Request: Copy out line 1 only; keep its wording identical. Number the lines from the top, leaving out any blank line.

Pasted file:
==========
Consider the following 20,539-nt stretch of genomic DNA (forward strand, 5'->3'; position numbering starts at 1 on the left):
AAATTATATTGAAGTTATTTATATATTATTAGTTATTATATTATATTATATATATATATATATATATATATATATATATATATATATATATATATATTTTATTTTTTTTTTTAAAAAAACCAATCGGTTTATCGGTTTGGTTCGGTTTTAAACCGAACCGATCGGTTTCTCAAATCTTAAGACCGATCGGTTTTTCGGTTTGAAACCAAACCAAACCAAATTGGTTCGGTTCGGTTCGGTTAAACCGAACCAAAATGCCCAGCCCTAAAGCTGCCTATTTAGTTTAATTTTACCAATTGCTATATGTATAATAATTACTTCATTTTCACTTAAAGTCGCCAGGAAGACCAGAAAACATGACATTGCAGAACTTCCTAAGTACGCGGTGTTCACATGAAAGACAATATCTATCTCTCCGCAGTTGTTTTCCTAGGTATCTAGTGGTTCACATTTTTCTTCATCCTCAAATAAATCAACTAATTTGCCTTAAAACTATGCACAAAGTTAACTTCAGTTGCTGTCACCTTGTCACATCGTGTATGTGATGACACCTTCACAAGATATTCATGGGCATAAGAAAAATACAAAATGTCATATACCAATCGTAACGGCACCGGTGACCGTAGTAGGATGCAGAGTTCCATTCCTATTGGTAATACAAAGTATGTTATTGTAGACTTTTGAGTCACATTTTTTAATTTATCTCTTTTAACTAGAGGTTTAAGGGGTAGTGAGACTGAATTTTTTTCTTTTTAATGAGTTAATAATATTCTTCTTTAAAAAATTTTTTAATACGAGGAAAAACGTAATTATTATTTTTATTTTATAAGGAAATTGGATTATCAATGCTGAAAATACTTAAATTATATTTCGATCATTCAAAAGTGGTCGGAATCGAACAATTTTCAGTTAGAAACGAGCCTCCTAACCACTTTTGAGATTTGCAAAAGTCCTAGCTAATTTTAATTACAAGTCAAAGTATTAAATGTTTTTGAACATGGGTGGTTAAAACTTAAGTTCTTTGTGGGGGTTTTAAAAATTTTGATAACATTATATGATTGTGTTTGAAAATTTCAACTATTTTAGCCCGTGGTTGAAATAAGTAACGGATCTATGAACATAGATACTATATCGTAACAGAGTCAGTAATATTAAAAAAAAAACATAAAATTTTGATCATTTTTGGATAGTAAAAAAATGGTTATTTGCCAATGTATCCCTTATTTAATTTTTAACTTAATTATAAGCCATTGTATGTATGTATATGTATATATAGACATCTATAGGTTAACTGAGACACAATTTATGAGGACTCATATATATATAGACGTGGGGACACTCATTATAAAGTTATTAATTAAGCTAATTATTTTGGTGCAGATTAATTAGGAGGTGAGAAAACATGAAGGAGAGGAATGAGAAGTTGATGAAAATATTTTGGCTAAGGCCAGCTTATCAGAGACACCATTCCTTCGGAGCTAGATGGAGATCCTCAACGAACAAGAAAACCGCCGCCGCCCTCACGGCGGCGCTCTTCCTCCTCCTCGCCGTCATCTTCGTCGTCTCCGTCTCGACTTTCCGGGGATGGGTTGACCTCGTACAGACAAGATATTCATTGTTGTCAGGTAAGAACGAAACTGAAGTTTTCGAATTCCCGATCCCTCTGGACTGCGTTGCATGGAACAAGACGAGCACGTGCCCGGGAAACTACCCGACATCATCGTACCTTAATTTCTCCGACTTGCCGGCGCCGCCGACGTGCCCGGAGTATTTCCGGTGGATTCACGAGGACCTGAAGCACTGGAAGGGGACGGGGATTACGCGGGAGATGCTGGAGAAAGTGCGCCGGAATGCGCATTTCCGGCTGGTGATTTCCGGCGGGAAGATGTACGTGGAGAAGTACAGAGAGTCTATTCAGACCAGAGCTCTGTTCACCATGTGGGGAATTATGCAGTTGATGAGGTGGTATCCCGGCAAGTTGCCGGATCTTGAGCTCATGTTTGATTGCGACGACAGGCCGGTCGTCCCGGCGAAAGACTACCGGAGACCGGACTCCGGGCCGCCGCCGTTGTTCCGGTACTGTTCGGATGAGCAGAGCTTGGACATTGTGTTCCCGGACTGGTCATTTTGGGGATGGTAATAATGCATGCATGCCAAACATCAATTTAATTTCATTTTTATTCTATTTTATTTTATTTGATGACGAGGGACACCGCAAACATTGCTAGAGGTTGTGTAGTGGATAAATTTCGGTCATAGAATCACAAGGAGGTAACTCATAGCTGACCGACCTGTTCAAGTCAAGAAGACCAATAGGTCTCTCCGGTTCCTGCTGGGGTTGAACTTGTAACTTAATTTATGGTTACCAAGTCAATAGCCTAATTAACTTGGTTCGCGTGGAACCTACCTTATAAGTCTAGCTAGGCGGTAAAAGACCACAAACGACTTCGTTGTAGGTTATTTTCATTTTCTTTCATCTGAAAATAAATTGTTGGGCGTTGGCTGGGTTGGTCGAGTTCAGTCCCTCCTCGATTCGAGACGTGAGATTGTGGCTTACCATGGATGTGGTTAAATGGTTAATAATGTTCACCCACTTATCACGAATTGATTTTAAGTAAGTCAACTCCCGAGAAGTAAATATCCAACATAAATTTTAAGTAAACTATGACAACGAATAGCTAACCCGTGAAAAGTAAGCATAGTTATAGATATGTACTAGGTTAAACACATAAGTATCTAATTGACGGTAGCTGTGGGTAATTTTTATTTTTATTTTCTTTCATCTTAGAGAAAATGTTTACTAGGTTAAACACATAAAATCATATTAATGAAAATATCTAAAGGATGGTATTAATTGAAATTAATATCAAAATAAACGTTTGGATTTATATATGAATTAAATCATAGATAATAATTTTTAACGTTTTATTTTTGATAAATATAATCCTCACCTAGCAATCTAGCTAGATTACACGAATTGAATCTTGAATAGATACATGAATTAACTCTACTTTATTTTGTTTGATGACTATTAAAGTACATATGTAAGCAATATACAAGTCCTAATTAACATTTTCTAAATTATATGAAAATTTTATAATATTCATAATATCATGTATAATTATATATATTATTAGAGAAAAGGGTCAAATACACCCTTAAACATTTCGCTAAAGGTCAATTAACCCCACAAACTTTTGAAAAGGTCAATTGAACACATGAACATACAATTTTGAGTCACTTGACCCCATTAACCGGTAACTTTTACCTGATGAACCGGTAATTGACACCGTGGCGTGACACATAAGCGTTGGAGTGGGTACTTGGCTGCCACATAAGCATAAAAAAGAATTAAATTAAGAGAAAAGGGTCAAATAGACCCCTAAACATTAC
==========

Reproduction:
Consider the following 20,539-nt stretch of genomic DNA (forward strand, 5'->3'; position numbering starts at 1 on the left):